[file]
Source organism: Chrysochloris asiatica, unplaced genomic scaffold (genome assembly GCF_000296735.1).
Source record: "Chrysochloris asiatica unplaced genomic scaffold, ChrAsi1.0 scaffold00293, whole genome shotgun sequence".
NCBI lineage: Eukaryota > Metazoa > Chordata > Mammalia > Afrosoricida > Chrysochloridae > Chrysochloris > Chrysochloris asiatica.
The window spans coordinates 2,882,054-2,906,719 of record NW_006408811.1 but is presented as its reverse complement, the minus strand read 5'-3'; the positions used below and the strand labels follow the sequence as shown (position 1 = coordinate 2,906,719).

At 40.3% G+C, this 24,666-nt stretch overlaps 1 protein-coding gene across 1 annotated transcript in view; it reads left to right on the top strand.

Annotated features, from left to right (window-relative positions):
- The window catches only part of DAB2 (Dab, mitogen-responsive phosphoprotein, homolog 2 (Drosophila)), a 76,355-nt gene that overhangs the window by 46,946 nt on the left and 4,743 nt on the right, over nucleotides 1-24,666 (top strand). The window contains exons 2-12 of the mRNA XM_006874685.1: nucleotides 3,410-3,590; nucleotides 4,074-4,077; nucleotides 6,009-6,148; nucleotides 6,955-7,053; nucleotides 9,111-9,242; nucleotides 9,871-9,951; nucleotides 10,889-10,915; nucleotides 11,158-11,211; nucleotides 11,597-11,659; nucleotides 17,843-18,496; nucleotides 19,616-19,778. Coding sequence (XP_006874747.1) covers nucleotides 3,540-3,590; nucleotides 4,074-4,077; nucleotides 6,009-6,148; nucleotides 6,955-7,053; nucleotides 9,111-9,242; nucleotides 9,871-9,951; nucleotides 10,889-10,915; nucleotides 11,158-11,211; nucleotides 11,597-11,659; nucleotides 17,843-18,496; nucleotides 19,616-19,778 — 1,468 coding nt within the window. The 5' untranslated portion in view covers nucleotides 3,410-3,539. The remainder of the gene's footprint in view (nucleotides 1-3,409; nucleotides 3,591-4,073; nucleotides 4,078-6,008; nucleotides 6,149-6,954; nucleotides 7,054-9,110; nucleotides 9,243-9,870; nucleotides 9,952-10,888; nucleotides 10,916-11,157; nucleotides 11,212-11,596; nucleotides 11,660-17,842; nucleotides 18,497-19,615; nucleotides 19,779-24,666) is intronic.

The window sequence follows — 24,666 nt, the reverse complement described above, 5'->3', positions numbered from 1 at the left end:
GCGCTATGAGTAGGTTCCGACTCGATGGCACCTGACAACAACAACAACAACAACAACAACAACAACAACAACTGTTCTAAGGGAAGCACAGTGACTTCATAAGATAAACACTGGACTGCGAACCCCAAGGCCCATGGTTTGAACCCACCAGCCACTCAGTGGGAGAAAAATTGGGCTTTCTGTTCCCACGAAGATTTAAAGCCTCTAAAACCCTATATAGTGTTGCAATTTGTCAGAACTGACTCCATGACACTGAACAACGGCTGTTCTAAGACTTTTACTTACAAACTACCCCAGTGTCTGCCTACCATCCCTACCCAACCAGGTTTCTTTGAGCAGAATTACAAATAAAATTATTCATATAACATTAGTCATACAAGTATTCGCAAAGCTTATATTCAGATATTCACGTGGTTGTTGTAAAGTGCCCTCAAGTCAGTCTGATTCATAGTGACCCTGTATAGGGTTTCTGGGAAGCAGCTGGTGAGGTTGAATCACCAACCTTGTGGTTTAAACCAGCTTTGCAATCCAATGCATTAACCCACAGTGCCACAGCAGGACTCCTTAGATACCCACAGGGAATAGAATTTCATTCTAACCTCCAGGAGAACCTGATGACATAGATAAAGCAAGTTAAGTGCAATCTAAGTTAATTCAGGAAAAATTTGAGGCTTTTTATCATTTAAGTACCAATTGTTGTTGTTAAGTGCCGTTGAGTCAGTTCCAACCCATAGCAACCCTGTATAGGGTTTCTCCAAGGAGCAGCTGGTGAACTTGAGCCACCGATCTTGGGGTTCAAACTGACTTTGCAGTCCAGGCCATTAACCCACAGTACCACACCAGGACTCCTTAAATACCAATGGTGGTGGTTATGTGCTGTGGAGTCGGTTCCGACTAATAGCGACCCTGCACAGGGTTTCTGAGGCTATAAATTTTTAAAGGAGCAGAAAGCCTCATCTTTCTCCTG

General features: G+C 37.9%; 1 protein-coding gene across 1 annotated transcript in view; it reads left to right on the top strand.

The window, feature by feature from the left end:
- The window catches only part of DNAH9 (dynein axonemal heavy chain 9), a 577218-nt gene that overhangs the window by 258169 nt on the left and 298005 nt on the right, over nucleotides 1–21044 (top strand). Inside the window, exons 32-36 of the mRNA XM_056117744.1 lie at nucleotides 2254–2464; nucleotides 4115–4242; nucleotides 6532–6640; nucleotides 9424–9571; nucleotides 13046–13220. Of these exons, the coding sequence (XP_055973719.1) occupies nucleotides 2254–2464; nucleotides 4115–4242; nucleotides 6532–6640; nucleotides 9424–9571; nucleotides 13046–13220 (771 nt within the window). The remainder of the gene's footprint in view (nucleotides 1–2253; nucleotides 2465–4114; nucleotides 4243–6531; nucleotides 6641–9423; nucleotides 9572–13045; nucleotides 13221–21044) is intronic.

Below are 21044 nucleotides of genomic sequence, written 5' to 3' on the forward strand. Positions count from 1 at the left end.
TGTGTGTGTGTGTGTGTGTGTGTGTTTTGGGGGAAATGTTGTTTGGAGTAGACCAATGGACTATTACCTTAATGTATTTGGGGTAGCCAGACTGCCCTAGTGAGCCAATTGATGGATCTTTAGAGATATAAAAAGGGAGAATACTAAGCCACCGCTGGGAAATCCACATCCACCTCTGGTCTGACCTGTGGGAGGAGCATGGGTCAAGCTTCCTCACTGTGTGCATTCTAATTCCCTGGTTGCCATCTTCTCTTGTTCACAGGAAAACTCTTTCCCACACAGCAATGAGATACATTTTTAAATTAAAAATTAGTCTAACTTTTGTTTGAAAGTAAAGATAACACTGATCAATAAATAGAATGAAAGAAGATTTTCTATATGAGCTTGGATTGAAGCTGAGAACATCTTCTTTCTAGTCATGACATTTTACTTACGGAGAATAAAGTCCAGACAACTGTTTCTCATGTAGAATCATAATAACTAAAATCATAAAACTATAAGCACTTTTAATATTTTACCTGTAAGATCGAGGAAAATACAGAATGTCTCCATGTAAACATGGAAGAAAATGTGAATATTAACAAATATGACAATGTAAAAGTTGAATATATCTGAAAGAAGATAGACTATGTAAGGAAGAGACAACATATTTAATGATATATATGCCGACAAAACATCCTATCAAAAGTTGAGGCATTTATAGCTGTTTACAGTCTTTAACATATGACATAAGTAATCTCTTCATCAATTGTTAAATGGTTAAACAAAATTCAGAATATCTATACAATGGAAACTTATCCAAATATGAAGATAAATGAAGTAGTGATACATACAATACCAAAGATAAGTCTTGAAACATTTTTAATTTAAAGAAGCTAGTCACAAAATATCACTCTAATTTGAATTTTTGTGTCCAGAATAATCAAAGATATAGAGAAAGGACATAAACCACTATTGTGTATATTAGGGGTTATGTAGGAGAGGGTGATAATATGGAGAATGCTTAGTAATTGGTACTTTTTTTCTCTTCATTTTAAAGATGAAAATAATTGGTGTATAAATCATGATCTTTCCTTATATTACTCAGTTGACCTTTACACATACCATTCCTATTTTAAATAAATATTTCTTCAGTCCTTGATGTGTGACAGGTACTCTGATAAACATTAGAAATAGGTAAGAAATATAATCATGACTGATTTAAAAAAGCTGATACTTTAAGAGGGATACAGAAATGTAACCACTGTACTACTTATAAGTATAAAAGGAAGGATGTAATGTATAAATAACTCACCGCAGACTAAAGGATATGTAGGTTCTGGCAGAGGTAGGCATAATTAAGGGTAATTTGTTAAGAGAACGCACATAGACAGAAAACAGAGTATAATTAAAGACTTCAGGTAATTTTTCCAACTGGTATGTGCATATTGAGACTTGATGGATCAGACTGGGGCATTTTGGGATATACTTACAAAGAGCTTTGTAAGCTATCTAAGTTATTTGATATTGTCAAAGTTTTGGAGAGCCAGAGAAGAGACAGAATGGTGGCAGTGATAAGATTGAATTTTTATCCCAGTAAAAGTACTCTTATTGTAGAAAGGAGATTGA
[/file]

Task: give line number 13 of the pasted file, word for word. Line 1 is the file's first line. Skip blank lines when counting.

Below are 21044 nucleotides of genomic sequence, written 5' to 3' on the forward strand. Positions count from 1 at the left end.